National Teen Driver Safety Week (October 18-24) is here, and the time when thousands of communities, schools, organizations, parents, and teens share resources and ideas to improve teen driver safety. Here are some of our recent blog posts on teen driving to drive the conversation:
Read an excerpt from the CHOP Research Institute's Cornerstone blog where Dr. Allison Curry discusses a new data warehouse created by CIRP researchers that is being used to advance injury prevention research.
This year's Lifesavers Conference featured a workshop on mobility for all and Rachel K. Myers, PhD's research on supporting autistic adolescents and their families around driving.
Learn why teens with a history of ADHD need stronger medical monitoring of health risks, including driver readiness, from Meghan Carey, MS, one of the authors of a new study on the topic.
Read about a CIRP study, published in Accident Analysis and Prevention, that explains why traffic safety researchers and advocates need to take action to improve researcher access to state crash, licensing, and traffic citation data.
Read Dr. Allison E. Curry's post that highlights her commentary for the Journal of the American Academy of Child & Adolescent Psychiatry with Dr. Thomas J. Power on how advancing ADHD-driving research can improve on-road safety.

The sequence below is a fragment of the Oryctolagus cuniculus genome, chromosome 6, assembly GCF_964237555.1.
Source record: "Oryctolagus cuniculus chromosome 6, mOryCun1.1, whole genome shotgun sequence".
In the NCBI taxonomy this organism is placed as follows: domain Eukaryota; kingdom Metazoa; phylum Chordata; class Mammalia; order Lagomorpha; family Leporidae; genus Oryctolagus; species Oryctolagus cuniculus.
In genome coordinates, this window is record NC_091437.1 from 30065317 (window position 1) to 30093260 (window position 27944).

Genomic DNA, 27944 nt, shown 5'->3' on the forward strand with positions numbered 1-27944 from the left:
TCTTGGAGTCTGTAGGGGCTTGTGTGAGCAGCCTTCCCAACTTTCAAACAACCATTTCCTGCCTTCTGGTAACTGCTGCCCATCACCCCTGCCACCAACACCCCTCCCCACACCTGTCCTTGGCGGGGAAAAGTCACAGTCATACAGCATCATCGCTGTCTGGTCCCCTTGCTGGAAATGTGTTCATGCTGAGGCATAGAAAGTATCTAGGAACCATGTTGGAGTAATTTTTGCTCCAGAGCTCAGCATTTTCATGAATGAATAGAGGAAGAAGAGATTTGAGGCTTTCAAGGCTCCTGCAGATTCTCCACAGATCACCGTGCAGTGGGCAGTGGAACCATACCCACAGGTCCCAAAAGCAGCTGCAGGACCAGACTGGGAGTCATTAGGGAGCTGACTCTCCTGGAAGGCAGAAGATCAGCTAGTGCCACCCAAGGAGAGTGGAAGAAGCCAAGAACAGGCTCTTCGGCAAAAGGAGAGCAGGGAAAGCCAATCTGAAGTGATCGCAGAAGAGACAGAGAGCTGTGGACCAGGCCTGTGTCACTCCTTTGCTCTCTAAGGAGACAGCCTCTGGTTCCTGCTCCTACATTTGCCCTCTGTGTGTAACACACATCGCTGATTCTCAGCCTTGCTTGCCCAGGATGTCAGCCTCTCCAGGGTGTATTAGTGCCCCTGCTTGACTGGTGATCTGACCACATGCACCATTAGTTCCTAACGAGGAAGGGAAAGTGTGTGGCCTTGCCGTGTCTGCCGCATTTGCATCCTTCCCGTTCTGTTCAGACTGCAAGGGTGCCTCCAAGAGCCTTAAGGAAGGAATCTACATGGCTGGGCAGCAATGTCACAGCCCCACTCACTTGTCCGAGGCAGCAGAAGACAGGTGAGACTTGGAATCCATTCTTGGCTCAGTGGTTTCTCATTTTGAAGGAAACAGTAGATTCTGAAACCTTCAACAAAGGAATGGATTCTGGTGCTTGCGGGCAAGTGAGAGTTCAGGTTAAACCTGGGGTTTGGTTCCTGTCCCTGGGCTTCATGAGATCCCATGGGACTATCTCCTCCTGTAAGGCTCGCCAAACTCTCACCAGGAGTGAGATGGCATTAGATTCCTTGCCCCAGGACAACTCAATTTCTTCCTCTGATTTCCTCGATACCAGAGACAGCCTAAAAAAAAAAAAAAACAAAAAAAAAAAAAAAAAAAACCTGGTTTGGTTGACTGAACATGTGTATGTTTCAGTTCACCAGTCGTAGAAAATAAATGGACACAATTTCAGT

Learn why no one strategy will prevent cell phone use while driving in adolescents. It will take a multipronged approach, one that addresses the unique factors that contribute to distracted driving in teens.
Read about new research, funded by the Center for Child Injury Prevention Studies (CChIPS), that shows automatic emergency braking to be very effective in preventing rear-end striking crashes.
Dr. Flaura Winston discusses how driving schools can safely reopen during COVID-19 with guidelines from CHOP experts and ADTSEA.
Dr. Kristi Metzger discusses study findings published in Traffic Injury Prevention that highlight important disparities in vehicle safety features among drivers by age and income.
Learn about Ohio's virtual driving assessment pilot and policy implications from a new paper in Health Affairs shared by Dr. Elizabeth Walshe, study author.
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